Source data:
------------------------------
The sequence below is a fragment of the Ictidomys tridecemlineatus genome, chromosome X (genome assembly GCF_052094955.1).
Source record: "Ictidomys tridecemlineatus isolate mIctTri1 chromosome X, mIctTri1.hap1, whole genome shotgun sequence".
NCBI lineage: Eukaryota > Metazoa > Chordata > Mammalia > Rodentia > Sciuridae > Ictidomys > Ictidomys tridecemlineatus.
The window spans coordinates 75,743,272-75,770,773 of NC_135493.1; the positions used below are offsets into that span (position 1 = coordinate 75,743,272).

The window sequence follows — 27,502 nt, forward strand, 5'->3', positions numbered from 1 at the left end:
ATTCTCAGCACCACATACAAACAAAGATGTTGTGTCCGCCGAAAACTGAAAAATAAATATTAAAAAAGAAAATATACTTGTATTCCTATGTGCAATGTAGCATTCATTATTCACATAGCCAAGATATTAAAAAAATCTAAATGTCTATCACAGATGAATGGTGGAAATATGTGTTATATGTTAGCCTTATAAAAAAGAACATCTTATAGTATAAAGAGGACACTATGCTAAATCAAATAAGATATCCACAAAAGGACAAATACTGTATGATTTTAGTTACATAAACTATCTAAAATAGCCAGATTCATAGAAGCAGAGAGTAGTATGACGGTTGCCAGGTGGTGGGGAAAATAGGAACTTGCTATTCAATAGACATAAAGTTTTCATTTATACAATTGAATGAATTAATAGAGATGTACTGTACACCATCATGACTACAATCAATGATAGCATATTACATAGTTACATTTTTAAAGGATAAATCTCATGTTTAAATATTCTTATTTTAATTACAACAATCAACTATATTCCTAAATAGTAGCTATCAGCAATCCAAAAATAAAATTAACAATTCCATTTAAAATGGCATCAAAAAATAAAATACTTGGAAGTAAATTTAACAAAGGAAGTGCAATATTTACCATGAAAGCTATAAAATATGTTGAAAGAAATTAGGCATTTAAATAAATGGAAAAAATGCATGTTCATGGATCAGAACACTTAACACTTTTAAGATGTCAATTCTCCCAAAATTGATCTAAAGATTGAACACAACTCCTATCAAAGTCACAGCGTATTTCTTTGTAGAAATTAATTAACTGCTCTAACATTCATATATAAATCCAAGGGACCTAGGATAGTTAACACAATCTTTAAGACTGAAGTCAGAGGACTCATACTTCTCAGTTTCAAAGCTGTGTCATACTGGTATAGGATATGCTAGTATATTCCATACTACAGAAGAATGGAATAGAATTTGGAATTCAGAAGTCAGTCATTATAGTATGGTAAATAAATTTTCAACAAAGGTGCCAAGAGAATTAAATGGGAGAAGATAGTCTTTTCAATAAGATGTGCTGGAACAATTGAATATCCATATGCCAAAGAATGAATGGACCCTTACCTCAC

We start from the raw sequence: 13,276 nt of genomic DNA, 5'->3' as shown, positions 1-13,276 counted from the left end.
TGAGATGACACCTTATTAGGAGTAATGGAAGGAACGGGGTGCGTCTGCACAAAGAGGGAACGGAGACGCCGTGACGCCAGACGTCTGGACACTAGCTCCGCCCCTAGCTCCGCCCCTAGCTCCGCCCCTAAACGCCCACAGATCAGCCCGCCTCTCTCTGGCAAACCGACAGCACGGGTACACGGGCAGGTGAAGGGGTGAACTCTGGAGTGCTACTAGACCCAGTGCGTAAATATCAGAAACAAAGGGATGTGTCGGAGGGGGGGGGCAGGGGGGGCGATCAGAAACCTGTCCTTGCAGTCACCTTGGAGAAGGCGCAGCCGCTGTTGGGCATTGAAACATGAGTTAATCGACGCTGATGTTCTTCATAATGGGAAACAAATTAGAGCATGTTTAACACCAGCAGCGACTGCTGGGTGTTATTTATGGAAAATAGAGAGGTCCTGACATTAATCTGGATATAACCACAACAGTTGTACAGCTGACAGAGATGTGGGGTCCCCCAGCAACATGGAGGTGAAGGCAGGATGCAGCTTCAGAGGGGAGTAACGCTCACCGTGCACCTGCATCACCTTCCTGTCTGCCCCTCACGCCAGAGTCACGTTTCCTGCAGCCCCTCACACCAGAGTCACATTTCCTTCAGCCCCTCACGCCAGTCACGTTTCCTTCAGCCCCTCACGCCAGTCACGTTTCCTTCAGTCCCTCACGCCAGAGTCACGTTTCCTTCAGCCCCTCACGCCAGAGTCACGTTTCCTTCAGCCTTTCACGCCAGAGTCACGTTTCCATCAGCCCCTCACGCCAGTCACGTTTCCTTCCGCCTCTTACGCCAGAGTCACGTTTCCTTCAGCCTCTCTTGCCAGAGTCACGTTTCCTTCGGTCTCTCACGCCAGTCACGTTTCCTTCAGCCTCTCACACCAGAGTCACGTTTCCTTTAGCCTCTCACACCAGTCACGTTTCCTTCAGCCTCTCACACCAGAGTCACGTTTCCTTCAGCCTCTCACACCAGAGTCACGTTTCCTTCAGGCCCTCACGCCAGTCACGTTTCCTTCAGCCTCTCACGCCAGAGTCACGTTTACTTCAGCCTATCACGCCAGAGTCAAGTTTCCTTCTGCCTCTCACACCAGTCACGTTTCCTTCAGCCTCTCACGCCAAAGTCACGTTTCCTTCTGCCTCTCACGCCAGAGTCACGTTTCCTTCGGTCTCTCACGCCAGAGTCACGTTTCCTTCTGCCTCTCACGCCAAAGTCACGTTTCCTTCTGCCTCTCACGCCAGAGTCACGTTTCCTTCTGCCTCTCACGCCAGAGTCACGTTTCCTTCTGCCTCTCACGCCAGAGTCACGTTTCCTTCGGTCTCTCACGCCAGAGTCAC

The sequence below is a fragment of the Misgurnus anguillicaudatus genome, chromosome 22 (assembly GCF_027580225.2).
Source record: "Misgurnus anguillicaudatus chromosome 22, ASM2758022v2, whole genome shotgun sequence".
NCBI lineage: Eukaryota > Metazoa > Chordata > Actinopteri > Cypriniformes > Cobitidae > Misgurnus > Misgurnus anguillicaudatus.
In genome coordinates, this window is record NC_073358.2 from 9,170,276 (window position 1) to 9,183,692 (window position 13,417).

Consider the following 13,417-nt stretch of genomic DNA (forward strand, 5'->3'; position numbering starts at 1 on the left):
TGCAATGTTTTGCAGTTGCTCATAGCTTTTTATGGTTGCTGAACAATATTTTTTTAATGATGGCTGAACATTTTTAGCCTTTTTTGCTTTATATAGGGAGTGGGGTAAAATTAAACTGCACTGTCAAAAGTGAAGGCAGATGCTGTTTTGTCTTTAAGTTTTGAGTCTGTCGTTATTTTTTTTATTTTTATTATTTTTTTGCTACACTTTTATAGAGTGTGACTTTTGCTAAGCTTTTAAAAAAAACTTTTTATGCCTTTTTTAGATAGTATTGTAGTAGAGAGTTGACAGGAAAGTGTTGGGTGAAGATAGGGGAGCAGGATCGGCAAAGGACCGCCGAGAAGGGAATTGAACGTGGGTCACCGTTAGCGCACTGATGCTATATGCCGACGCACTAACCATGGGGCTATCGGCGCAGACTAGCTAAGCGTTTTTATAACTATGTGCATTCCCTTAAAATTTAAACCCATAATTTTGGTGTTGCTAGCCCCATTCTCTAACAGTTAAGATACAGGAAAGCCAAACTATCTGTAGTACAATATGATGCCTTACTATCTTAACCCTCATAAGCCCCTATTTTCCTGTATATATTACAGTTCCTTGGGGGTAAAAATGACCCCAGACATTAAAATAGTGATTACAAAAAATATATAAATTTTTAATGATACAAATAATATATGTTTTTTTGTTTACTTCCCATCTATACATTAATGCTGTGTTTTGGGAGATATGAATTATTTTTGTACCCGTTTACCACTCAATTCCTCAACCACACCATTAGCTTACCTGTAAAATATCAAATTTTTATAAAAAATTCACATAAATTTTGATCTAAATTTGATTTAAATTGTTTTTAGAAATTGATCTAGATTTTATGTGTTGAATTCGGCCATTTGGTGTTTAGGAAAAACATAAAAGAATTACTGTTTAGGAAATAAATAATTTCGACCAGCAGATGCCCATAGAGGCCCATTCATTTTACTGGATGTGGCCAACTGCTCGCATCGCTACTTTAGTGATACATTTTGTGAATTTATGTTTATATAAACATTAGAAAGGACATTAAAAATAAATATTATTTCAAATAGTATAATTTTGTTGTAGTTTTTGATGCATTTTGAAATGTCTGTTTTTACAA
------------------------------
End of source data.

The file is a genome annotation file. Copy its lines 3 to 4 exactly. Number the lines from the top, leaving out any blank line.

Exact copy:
NCBI lineage: Eukaryota > Metazoa > Chordata > Mammalia > Rodentia > Sciuridae > Ictidomys > Ictidomys tridecemlineatus.
The window spans coordinates 75,743,272-75,770,773 of NC_135493.1; the positions used below are offsets into that span (position 1 = coordinate 75,743,272).